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A dose of reality for enhanced oil recovery (EOR) projection

The October 1 Commentary showed a huge discrepancy between the National Petroleum Council’s (NPC) projection for enhanced oil recovery (EOR), and the history of actual EOR results.

NPC projected that EOR production worldwide would reach 20 million b/d in 2030 (1). Such a projection is unachievable given that actual production was 1.8 million b/d in 2006. In the U.S. where EOR was pioneered, EOR production peaked in 1992 at 761,000 b/d, and slipped to 649,300 b/d by 2006 (2).

With their projection, NPC perpetuates the misguided belief that EOR might be successfully applied to the full spectrum of oil fields worldwide, thus extracting additional oil from formations that have been depleted of primary and secondary reserves. Royal Dutch Shell promoted the same belief in 2006. In its webcast, Shell declared that extracting an additional 10 percent of original oil in place (OOIP) from the world’s oil fields with EOR, also called tertiary recovery, would yield another 500 billion barrels of oil (3).

Shell’s statement is merely hypothetical, with little resemblance to reality. In a series of Commentaries here, we will see that EOR processes have been narrowly confined to only two categories of resources.

  • Highly permeable reservoirs containing heavy, viscous oil respond to thermal methods, e.g., steam injection.
  • Reservoirs with poor permeability containing light oil respond to carbon dioxide or nitrogen injection at miscible pressures.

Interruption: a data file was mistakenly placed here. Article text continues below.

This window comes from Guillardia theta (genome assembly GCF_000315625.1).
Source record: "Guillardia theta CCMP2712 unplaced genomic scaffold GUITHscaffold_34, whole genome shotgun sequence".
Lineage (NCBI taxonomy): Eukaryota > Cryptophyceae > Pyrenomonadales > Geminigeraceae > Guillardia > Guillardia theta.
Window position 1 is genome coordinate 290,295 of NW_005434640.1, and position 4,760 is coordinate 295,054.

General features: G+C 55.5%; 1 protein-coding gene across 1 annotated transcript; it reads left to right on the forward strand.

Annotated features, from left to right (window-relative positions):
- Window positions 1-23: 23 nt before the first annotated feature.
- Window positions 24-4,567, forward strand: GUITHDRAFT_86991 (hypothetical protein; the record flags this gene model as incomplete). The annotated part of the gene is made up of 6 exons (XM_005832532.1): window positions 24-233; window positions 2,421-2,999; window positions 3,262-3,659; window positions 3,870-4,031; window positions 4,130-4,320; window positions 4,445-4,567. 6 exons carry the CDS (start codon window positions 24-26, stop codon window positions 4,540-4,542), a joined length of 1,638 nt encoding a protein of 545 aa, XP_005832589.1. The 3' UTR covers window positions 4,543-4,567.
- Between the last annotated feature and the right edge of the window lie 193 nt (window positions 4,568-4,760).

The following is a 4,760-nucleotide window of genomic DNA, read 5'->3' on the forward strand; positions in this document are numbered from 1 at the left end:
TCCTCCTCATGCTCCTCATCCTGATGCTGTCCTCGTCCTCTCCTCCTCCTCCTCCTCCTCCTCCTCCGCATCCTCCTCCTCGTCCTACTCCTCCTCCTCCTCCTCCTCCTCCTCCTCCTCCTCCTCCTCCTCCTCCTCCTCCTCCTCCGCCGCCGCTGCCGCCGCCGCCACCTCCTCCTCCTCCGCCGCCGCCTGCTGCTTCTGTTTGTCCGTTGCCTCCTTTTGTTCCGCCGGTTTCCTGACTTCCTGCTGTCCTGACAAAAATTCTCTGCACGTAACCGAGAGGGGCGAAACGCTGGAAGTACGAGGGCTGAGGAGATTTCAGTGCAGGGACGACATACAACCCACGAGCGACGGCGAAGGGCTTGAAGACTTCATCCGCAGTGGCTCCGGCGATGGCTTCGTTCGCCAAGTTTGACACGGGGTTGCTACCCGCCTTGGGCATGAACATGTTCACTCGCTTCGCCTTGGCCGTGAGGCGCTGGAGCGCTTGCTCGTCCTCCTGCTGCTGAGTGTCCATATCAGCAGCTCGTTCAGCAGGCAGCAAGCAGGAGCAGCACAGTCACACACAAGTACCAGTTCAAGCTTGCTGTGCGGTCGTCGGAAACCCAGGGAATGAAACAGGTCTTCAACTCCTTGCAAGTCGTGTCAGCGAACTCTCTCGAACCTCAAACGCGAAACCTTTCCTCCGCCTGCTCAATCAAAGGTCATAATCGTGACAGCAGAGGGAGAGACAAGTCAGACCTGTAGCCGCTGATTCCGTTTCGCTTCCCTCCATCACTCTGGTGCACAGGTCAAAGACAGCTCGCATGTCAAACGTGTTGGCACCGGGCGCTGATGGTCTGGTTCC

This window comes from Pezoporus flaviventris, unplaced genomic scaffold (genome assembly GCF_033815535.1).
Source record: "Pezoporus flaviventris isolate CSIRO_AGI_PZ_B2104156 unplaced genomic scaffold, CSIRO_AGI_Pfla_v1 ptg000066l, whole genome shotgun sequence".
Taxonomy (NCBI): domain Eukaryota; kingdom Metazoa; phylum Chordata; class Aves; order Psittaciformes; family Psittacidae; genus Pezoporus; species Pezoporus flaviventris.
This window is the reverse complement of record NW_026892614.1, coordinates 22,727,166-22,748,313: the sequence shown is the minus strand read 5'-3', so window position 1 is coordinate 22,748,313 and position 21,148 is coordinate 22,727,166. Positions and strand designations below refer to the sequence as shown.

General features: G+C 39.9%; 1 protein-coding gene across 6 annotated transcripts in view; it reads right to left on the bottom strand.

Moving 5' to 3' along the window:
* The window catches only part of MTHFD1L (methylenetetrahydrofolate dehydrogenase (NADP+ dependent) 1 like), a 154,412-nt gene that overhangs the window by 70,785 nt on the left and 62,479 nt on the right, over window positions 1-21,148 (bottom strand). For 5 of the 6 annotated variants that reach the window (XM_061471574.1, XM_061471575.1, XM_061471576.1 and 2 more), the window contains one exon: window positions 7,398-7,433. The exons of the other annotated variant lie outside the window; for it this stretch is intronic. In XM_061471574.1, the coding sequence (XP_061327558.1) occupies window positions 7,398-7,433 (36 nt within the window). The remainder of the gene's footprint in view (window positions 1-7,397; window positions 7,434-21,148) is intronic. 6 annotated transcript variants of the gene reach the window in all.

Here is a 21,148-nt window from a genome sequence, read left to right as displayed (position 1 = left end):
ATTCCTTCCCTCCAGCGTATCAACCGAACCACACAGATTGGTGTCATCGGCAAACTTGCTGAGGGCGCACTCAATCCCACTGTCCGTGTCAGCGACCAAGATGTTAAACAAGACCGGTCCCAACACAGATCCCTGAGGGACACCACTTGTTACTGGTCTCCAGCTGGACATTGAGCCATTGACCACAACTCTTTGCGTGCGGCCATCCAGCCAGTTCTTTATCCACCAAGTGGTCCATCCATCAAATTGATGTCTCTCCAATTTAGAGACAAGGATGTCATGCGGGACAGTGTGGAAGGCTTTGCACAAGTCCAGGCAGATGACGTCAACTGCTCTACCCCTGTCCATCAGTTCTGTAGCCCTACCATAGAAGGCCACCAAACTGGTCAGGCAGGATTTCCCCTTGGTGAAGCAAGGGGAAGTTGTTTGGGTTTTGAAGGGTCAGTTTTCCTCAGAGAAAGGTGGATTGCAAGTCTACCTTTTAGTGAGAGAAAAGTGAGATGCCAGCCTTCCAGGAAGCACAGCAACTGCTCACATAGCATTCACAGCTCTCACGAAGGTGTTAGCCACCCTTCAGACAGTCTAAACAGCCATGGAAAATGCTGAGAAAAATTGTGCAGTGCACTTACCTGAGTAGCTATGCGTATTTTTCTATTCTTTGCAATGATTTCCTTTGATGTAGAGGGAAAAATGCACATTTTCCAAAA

Reviewing how the industry methodically developed EOR technologies over 50+ years reveals EOR’s high level of maturity. Consequently, EOR development in the U.S. is a powerful indicator of where EOR can be applied to oil resources worldwide, and where applications have negligible potential.

The Advent of EOR

EOR was born in the prolific Permian Basin of West Texas. In 1945, Atlantic-Richfield discovered an unusual field that they named Block 31. They calculated that the reservoir contained 300 million barrels of light, gassy OOIP with pressure exceeding 4,000 pounds per square inch (psi). Problem was, the reservoir rock was quite impermeable, around 1 millidarcy (md). [Permeability quantifies the ease with which fluid passes through porous media.]

Well rates were pitifully low. However, studies of fluid movements within the reservoir showed that injecting natural gas at pressures sufficiently high that it became miscible with oil created an oil/gas phase that was much more mobile than oil alone. Thus the oil/gas phase could permeate through the reservoir toward wellbores. In 1949, Atlantic-Richfield began compressing and injecting natural gas from a nearby source into Block 31. The field began to produce, slowly at first, but production grew steadily. By 1965 cumulative production from Block 31 approached 90 million bbl. The industry hailed the success at Block 31, recognizing that miscible gas injection could extract oil that would remain in the ground under conventional methods (4).

With such poor permeability, no oil was extracted under primary or secondary methods; all production was tertiary. In 1966, to avoid using marketable natural gas, Atlantic-Richfield developed a system to inject flue gas (deficient in oxygen but rich in nitrogen and carbon dioxide) from a nearby processing plant (4).

Production gradually increased to a peak of 20,000 b/d in 1978. However, production slid steadily thereafter, to 2,500 b/d in 1998, with average production per well 15 b/d (5).

Subsequent Projects

The success at Block 31 led to application of gas injection at miscible pressures 400 miles to the east. The Fairway field, a 200 million barrel field discovered in 1960, was the largest discovery on land since 1948. Reservoir and fluid properties were similar to those of Block 31, although permeability was somewhat higher, 11 to 18 md. Miscible injection of natural gas began in March 1966 (6).